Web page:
Olympissed

Olympic ad wrap up:
We at the AAA can’t have much of an olympic ad piss party because we were so disgusted by the political and social justice issues surrounding the olympics themselves. We were too busy watching our friends and allies get abused, detained and harassed while most tv viewers drooled over swimmers’ abdominals.

oooh, abs! buy my stuff now!Luckily, I watched the Olympics twice and easily discovered a festering sore– Nike’s campaign, who had the clever idea to protect their investments by utilizing the DRAMA and SUFFERING of losing athletes. Because really, do we identify more with Jackie Joyner Kersee, or Marion Jones? Where was Nike when I was giving mock interviews in rollerblades in my garage at age 11? I definitely sucked at sports– the ultimate underdog! I would have been perfect!

Apparently the campaign wasn’t necessarily meant to be like this. It was a strategy to save face in case any of their endorsed athletes disappointed them. Choosing athletes as product pushers is a risky move… remember reebok’s “Dan and Dave” campaign, where, oops! Dan didn’t qualify for the olympics five weeks before the event. Ouch.

But capitalizing off of anyone’s humiliation or embarassment is bound to bite you in the ass. Nike, in the ad campaign, turned out to be the biggest loser– because they made some really uncute decisions when an anonymous blogger started a rumor:

Liu Xiang, the Chinese track and fielder who did not compete “because of an injury,” was pushed out because Nike didn’t want him to lose, which they felt was inevitable.
Nike suspiciously overreacted, making threats to hunt down the blogger like Osama Bin Laden. Who did they ask to help them? The Chinese Government!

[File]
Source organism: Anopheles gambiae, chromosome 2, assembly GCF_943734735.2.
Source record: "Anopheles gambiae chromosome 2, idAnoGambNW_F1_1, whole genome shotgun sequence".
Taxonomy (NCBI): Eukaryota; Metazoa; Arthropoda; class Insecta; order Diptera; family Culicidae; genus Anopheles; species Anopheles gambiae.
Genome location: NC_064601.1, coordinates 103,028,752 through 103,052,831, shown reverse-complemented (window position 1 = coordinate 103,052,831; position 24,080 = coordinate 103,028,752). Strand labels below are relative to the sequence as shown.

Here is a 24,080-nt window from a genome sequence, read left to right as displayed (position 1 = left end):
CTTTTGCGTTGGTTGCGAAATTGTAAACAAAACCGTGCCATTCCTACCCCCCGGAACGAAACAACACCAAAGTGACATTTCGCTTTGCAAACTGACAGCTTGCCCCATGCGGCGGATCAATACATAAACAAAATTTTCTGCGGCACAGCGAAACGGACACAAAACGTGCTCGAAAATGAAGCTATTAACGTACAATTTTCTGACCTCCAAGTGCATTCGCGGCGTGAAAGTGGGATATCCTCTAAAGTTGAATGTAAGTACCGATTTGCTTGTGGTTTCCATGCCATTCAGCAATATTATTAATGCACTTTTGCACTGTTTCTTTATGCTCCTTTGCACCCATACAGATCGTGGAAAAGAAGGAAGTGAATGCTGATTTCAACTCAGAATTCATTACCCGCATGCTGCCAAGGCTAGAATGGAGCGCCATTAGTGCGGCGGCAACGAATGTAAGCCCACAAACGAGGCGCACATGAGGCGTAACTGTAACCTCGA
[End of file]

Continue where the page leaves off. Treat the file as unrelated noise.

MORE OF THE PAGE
Charlie Brooks, the representative for Nike, assured us that this wasn’t about freedom of speech, but protecting brand image. Oh, okay Charlie! I won’t read into the situation. A manhunt over an internet rumor in an intensely loving and fair country like China is just about branding! That’s fine, then. I thought, for a moment, it might be about valuing money and objects over human beings… which is also why I thought you’d exploit a suffering and embarassed athlete’s misfortune to hock sportswear. And now, Charlie Brooks won’t talk about it anymore.

I think Marina Hyde from the Guardian says it best in her column on the foible:

Don’t Brooks’ employers find that at odds with the kind of inspirational rhetoric that drives their adverts, where mavericks speak truth to power, and the individual is fetishised? No comment. Does Nike have a position on democracy? No comment. Because it feels like just the kind of abstract noun Nike would be drawn to in the cause of selling stuff. No comment.

What will happen next? Advertising screw-ups are almost as breathtaking as the Olympics themselves. Just think of all the drama Aeschylus missed out on, living in the BA (Before Advertising) period!

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